During the past month, in interviews and debates, Democratic congressional candidate Darcy Burner has touted a degree in economics from Harvard University to convince voters she is prepared to deal with today's economic problems. But while "she took courses in economics, Burner doesn't have a degree in the subject from Harvard," The Seattle Times reporter Emily Heffter wrote today on page one.
David Goldstein at Horse's Ass, a big backer of Burner, phoned Harry Lewis, the Harvard professor and ex-dean quoted in the Times story, to see if his words were in any way misconstrued by the paper's reporter. According to Lewis, they were. Lewis said Burner fulfilled part of Harvard's Computer Science degree requirements by "specializing in economics," while adding that "the way Darcy is describing herself is accurate." Huh? Was the Times wrong? According to Heffter, no. She writes that when Lewis was asked whether having an emphasis in economics is the same as a degree in economics, as Burner had claimed, he said, "No ... it's a concentration within a degree."
Either way, the damage has already been done. Eli Sanders at The Stranger says the scandal could have been avoided had Burner been more clear in the first place. He writes: "Burner, the darling of the Netroots who worked at Microsoft and understands the power of the Internet better than most candidates," should have known that "if she misstates, or exaggerates, or clumsily describes her Harvard degree it will eventually be caught on tape and she will eventually have a moment like the one she's having now. To not protect herself against that possibility is just plain sloppy campaigning."
The Burner campaign's response was to go after her opponent, Republican U.S. Rep. Dave Reichert, and his own collegiate biography. They got lucky. Apparently, Reichert's official entry in the Biographical Directory of the United States Congress said he had a four-year bachelor's degree from Concordia Lutheran College in Portland. Reichert actually has a two-year associates degree from the school, and the reference has since been corrected. A spokeswoman for the Republican's campaign told News Tribune reporter Melissa Santos that the B.A. reference on the Web site was just a mistake and not, as per Burner's claims of an economics degree, a repeated "pattern of deception." Update: Reichert spokesman Mike Shields emailed me to say neither the congressman nor his aides control the Biographical Directory site, whose editors told The Seattle Times they received the erroneous information from "a Washington Post Web site biography and a 2004 issue of The Hill, a congressional newspaper."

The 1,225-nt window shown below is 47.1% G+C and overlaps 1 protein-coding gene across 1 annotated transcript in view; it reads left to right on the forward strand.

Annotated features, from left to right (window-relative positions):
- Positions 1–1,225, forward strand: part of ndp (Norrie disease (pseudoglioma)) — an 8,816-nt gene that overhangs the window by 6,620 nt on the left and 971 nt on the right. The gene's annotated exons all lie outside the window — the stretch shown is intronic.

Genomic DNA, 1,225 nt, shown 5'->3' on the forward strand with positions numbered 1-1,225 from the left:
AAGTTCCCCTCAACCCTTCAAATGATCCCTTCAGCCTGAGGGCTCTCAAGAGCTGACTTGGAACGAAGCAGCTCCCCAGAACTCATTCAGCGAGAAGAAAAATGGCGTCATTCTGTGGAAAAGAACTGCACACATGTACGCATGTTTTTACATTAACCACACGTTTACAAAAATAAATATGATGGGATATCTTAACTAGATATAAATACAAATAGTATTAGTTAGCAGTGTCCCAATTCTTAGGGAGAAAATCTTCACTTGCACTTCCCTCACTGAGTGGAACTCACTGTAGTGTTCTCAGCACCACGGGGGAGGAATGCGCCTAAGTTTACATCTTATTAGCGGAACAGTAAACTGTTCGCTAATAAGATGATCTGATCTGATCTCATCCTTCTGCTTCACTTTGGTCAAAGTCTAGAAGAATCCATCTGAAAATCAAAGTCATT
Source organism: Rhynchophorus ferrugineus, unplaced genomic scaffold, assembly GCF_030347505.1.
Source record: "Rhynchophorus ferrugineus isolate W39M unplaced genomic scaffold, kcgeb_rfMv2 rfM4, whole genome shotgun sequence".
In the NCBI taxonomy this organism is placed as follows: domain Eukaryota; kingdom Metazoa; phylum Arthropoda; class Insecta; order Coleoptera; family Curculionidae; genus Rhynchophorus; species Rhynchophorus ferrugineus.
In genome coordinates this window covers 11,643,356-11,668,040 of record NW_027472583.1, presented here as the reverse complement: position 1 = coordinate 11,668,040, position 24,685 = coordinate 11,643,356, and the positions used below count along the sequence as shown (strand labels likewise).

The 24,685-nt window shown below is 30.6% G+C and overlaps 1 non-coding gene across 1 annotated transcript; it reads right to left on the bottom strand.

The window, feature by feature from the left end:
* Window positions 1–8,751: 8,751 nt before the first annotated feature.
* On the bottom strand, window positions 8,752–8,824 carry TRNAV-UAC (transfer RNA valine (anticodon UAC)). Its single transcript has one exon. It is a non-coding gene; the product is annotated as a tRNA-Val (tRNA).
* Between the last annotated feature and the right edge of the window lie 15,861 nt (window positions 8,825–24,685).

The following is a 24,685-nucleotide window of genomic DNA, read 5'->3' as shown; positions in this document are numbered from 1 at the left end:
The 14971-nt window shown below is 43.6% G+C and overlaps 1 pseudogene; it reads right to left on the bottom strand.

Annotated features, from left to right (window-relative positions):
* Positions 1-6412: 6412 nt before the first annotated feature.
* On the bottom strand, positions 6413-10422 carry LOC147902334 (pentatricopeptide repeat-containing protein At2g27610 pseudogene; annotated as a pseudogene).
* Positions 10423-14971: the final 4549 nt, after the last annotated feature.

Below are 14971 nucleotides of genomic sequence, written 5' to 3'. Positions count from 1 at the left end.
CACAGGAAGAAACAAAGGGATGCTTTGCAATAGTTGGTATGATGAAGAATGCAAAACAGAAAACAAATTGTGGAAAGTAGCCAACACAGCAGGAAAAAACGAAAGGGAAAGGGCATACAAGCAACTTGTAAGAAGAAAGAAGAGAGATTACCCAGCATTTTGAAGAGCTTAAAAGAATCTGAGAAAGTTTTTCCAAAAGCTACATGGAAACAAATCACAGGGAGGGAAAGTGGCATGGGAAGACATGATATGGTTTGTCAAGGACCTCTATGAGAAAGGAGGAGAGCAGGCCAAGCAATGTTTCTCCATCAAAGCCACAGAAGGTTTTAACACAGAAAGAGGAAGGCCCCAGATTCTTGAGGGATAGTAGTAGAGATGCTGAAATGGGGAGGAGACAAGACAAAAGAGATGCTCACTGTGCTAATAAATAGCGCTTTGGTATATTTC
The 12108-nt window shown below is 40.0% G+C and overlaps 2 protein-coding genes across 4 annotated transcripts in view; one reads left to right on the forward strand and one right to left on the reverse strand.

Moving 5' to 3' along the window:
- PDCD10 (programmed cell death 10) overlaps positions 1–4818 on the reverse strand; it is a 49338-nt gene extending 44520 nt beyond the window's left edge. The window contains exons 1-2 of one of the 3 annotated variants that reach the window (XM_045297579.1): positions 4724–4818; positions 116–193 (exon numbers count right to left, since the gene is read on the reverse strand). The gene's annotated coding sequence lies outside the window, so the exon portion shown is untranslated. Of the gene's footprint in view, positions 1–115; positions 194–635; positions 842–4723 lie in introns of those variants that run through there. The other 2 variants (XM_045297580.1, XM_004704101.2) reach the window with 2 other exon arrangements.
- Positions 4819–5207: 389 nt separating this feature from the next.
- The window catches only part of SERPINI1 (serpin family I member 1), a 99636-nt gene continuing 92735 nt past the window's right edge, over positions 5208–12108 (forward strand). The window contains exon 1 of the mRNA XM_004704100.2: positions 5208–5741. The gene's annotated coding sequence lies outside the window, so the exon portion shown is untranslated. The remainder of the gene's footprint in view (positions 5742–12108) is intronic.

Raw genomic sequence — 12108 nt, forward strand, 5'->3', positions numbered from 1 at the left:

So. How bad will the fallout be for Burner? My guess: not as bad as you would think. Before Degreeboat hit, Burner had been riding a wave of good news. According to the latest SurveyUSA poll, she currently leads Reichert 50 percent to 46 percent. She's also received more money than any other Democratic congressional challenger in the country. Then there's the purported wave of Obama "change" voters who will supposedly swamp the polls on Election Day. She could conceivably ride out the scandal and win. But first she needs the bad headlines to go away, and fast. Reichert will do his best to make sure that doesn't happen.
Meanwhile, here's a few newsworthy tidbits.
Rail question: Seattle Mayor Greg Nickels debated yesterday with Bellevue developer Kemper Freeman about Proposition 1, Sound Transit's $17.9 billion light rail expansion measure. Nickels, a longtime supporter of rail and the chairman of Sound Transit's governing board, said ST2 would help create a "more dense and vibrant urban area," while helping relieve the region of its dependence on the automobile. Freeman, who favors more road lanes, van pools, and buses, argued the measure was too expensive and wouldn't relieve congestion as promised. ...
Railing away: Mayor Nickels told KIRO-AM host Dave Ross on Tuesday that he will vote against the $145.5 million Parks and Green Spaces levy on election day, saying the city parks aren't in a crisis and that it would be better to "wait a couple years until the economy got better and frankly, until we had a better plan." Nickels isn't the first one to come out against the measure. Yesterday, P-I columnist Joel Connelly said voters should say no to both the parks levy and the $75 million levy to make basic improvements to Pike Place Market. ...
Railroad job:Big While the editorial board at the Seattle Post-Intelligencer has already recommended voters reject Initiative 985, Tim Eyman's "traffic congestion relief" measure, the board editorializes against the initiative again today, saying I-985 would "divert an estimated $290 million in the next biennium from the state's general fund, which pays for public schools, health care, law enforcement, higher education and other services." ...
And finally, NBC News political director Chuck Todd notes the tension within the McCain campaign, as gleaned from news anchor Brian Williams' latest interview with McCain and Alaska Gov. Sarah Palin.
"There was a tenseness ... There was no chemistry. I couldn't see chemistry between John McCain and Sarah Palin. I felt as if we grabbed two people and said 'sit next to each other, we're going to conduct an interview.' They're not comfortable with each other yet. ... You can tell they know they are losing. There's an intensity there. They're drained. The entire campaign staff is drained. The two candidates seem guarded. They seem on edge. It's not as if they were rude or anything. It's not as if they weren't trying to be forthcoming. It's just, it's a negative intensity."
What do you think? Perhaps McCain is peeved about having to answer questions about a certain $150,000 scandal.